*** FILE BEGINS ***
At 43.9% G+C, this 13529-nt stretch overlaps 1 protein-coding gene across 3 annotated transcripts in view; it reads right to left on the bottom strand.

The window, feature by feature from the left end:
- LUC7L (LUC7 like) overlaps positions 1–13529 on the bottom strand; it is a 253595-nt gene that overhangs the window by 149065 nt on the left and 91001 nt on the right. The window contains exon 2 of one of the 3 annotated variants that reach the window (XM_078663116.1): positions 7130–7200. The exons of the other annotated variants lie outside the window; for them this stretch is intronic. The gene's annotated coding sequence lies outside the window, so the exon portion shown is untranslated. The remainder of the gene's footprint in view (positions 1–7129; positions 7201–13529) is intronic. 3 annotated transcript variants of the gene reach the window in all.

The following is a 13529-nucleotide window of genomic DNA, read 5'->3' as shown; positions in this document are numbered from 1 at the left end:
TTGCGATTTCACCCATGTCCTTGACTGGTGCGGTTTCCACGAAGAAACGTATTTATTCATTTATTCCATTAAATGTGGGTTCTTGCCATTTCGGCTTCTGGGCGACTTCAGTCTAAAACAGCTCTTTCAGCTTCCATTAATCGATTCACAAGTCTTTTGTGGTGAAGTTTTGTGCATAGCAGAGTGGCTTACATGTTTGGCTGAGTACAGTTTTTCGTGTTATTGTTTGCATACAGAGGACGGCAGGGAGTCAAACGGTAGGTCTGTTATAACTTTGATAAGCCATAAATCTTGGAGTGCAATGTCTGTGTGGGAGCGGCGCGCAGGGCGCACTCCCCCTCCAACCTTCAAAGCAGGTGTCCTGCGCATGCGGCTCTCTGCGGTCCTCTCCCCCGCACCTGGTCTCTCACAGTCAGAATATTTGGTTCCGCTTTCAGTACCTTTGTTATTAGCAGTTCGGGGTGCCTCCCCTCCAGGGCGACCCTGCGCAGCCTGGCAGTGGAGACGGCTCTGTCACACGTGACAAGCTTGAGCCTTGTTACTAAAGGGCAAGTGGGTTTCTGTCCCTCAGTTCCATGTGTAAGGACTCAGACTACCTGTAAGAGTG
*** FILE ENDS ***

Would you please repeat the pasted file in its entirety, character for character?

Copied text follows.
At 43.9% G+C, this 13529-nt stretch overlaps 1 protein-coding gene across 3 annotated transcripts in view; it reads right to left on the bottom strand.

The window, feature by feature from the left end:
- LUC7L (LUC7 like) overlaps positions 1–13529 on the bottom strand; it is a 253595-nt gene that overhangs the window by 149065 nt on the left and 91001 nt on the right. The window contains exon 2 of one of the 3 annotated variants that reach the window (XM_078663116.1): positions 7130–7200. The exons of the other annotated variants lie outside the window; for them this stretch is intronic. The gene's annotated coding sequence lies outside the window, so the exon portion shown is untranslated. The remainder of the gene's footprint in view (positions 1–7129; positions 7201–13529) is intronic. 3 annotated transcript variants of the gene reach the window in all.

The following is a 13529-nucleotide window of genomic DNA, read 5'->3' as shown; positions in this document are numbered from 1 at the left end:
TTGCGATTTCACCCATGTCCTTGACTGGTGCGGTTTCCACGAAGAAACGTATTTATTCATTTATTCCATTAAATGTGGGTTCTTGCCATTTCGGCTTCTGGGCGACTTCAGTCTAAAACAGCTCTTTCAGCTTCCATTAATCGATTCACAAGTCTTTTGTGGTGAAGTTTTGTGCATAGCAGAGTGGCTTACATGTTTGGCTGAGTACAGTTTTTCGTGTTATTGTTTGCATACAGAGGACGGCAGGGAGTCAAACGGTAGGTCTGTTATAACTTTGATAAGCCATAAATCTTGGAGTGCAATGTCTGTGTGGGAGCGGCGCGCAGGGCGCACTCCCCCTCCAACCTTCAAAGCAGGTGTCCTGCGCATGCGGCTCTCTGCGGTCCTCTCCCCCGCACCTGGTCTCTCACAGTCAGAATATTTGGTTCCGCTTTCAGTACCTTTGTTATTAGCAGTTCGGGGTGCCTCCCCTCCAGGGCGACCCTGCGCAGCCTGGCAGTGGAGACGGCTCTGTCACACGTGACAAGCTTGAGCCTTGTTACTAAAGGGCAAGTGGGTTTCTGTCCCTCAGTTCCATGTGTAAGGACTCAGACTACCTGTAAGAGTG